On his Facebook page Tuesday (screenshot right), ALEC member Representative Steve Drazkowski (R-Mazeppa) shared a meme containing a quotation that's attributed to Ben Franklin:
"The Constitution only gives people the right to pursue happiness. You have to catch it yourself."
Bluestem's editor--who once worked in the still-going Franklin-founded Library Company of Philadelphia--had a laugh at that. The "pursuit of happiness" isn't language from the United States Constitution, but the Declaration of Independence. Since Franklin attended both conventions that drafted that documents, we doubt he'd confuse the two.
Thomas Frank looked at Franklin's "unfounded father's" quote in Check It Yourself back in an article originally published in Harper's in 2011. It's quote faking: Franklin never said it. Here's the source, according to Frank:
The earliest instance I was able to find that associated the phrase with Franklin's name dates to 1944. Before that, jokes about pursuing-vs.-catching happiness cropped up in magazine wit columns from time to time, but without benefit of the philosopher's name. Literary Digestran a version of it in 1926 attributed not to Franklin but to the Detroit News. Southern Cultivator included an unattributed version in 1891, and from The Christian Advocate for November 1881 comes this simple, apolitical gem:"Life, liberty, and the pursuit of happiness" is an American's inalienable birthright. He keeps up the pursuit of happiness, but very seldom catches him.
In The Economist, "E.G." took issue with Frank in Overinterpreting, disagreeing with Frank's assessment of bogus quotes as "a threat to the health of the republic." We tend to concur, as the threat is not to the Republic, but to the credibility of folks like Draz who call for a return to historical roots.
The Economist columnist writes:
One thing I appreciate about the tea-party movement is their occasionally clumsy embrace of American history. I know it strikes some people as an unsporting appropriation of America's common symbols for politicised ends, but they're not stopping anyone else from doing the same, and in an era when Thomas Jefferson is getting sacked from certain textbooks—by the tea partiers' parent party—it's a good counterbalance. But Thomas Frank, in the current issue of Harper's, argues that historical illiteracy, as manifested by the tea-party movement, is “a threat to the health of the republic.” At issue are two quotations incorrectly attributed to Ben Franklin and Thomas Jefferson, and popular among the tea-party sloganeers. “The Constitution only gives people the right to pursue happiness. You have to catch it yourself,” is said to be the comment from Franklin. From Jefferson: “The issue today is the same as it has been throughout all history, whether man shall be allowed to govern himself or be ruled by a small elite.”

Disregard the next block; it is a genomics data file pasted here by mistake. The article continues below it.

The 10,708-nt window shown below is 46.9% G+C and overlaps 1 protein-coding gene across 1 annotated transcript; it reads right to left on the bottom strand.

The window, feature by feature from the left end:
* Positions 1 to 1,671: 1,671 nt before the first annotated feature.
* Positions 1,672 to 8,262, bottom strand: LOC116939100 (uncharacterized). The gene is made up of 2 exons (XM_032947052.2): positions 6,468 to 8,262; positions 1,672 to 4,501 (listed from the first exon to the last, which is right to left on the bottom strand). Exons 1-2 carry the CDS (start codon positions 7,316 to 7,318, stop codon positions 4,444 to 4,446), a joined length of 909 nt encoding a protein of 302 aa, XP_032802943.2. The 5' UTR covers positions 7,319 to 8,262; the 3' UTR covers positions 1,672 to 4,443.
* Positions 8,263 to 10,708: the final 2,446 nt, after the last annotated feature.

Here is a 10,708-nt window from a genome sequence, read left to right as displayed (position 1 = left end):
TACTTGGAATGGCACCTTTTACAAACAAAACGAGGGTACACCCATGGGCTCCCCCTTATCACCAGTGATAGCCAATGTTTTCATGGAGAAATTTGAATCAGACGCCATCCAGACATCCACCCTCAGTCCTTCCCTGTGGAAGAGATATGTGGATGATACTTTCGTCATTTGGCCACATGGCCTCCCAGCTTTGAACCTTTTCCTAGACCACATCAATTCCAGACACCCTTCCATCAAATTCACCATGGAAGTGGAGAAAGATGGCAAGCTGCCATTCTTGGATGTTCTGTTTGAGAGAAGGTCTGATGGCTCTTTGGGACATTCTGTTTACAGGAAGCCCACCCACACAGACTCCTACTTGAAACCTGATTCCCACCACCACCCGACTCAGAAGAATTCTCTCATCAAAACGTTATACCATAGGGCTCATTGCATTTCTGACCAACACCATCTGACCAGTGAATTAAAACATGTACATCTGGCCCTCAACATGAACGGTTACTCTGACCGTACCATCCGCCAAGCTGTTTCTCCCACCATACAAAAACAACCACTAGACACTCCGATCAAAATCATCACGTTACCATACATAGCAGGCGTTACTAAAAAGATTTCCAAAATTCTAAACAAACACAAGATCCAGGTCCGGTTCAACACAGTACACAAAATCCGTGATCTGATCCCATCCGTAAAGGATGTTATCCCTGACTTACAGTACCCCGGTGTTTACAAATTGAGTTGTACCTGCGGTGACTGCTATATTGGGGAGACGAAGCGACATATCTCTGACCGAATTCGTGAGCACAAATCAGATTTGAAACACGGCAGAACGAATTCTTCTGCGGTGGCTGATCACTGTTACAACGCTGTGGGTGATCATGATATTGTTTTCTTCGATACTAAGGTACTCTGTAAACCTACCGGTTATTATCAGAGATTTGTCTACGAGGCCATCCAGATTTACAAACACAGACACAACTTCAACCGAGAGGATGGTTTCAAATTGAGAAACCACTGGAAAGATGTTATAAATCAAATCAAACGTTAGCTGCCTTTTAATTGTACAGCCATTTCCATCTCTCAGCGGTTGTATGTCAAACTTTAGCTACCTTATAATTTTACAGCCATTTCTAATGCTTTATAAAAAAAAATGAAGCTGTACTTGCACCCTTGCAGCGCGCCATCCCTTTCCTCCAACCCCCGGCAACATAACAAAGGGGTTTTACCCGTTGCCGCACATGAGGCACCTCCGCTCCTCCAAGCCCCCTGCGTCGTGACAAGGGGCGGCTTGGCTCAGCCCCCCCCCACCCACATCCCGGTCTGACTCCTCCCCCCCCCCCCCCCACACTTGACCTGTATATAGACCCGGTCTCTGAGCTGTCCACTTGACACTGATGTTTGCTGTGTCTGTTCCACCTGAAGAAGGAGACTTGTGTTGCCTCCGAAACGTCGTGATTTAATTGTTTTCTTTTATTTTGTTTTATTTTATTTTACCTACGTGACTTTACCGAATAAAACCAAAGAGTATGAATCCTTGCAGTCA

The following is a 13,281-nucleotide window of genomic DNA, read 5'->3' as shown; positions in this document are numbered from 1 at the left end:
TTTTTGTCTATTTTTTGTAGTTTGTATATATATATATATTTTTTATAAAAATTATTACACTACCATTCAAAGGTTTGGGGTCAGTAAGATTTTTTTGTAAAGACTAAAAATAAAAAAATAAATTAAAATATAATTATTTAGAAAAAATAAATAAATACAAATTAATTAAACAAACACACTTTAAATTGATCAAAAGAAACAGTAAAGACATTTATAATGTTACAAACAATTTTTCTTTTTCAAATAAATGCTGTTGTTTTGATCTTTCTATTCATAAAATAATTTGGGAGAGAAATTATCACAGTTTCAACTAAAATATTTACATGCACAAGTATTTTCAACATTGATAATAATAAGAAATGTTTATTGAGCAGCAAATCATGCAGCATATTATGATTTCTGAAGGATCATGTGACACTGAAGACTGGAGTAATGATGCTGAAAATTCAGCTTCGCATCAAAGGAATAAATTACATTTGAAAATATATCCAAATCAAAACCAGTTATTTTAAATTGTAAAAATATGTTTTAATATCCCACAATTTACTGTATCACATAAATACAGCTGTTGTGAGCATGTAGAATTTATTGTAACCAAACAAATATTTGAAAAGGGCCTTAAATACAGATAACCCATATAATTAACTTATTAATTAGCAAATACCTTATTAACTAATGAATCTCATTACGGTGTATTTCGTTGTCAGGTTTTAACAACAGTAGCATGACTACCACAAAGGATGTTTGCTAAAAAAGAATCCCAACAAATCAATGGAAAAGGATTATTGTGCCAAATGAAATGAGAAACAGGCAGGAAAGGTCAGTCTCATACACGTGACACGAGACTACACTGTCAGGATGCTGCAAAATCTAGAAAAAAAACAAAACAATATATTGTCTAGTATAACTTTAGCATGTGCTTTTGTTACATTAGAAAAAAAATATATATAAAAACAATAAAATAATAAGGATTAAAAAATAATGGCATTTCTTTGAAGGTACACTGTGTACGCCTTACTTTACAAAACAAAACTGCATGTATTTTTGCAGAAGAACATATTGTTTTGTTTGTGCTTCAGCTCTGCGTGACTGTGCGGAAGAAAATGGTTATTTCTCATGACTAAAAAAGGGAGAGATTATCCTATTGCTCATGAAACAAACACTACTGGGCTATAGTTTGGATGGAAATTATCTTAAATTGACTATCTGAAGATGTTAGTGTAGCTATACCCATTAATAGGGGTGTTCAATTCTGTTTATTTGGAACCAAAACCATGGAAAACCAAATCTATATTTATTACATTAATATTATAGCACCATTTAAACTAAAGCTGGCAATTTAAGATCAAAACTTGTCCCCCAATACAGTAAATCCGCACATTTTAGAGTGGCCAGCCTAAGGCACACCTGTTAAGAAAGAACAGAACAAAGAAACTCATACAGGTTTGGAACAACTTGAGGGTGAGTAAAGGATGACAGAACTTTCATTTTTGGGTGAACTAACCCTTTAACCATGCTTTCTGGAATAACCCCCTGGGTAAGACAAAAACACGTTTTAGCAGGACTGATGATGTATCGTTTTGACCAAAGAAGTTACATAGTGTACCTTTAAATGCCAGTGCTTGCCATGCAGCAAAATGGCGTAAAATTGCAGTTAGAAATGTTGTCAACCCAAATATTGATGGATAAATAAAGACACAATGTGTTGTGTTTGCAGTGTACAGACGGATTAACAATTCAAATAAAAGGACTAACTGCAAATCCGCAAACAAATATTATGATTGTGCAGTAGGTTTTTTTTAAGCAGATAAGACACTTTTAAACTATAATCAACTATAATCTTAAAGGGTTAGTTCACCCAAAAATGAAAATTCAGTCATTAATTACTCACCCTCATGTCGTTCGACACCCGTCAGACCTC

Mr Frank, having rummaged through the primary sources, can find no evidence that either was ever said by the founding father in question. The Jefferson apocrypha, according to his research, may be sourced to a 1980 tract on regulation, in which a similar comment appears as the author's interpretation of Jefferson's argument in an 1813 letter to John Adams. The fake Franklin quote seems to be a witticism that was in use as early as 1881, though not attributed to Franklin.
The Economist writer also misses that authorship isn't the only problem with the quote; regardless of who first uttered the quip, the "pursuit of happiness" is found only in the Declaration of Independence.
Draz's Facebook friends comment
The four comments left by some of Draz's Facebook friends are also telling about the mindset:
Draz shared the meme via the American Center for Law and Justice's Facebook page; the group self-describes itself:
ACLJ and its globally affiliated organizations are committed to ensuring the ongoing viability of freedom and liberty in the United States and around the world.
By focusing on U.S. constitutional law, European Union law and human rights law, the ACLJ and its affiliated organizations are dedicated to the concept that freedom and liberty are universal, God-given and inalienable rights that must be protected. . . .
One would think that the organization would know the language of the Declaration of Independence and the Constitution. Perhaps not.
Screenshot: Having worked in the library that Franklin founded(though not during Ben's lifetime), which was used as a reference library for both the Second Continental Congress and the Constitutional Convention, Bluestem's editor is pretty sure that Franklin knew what language was in the Declaration of Independence and the United States Constitution. We recommend both documents to our readers as well.
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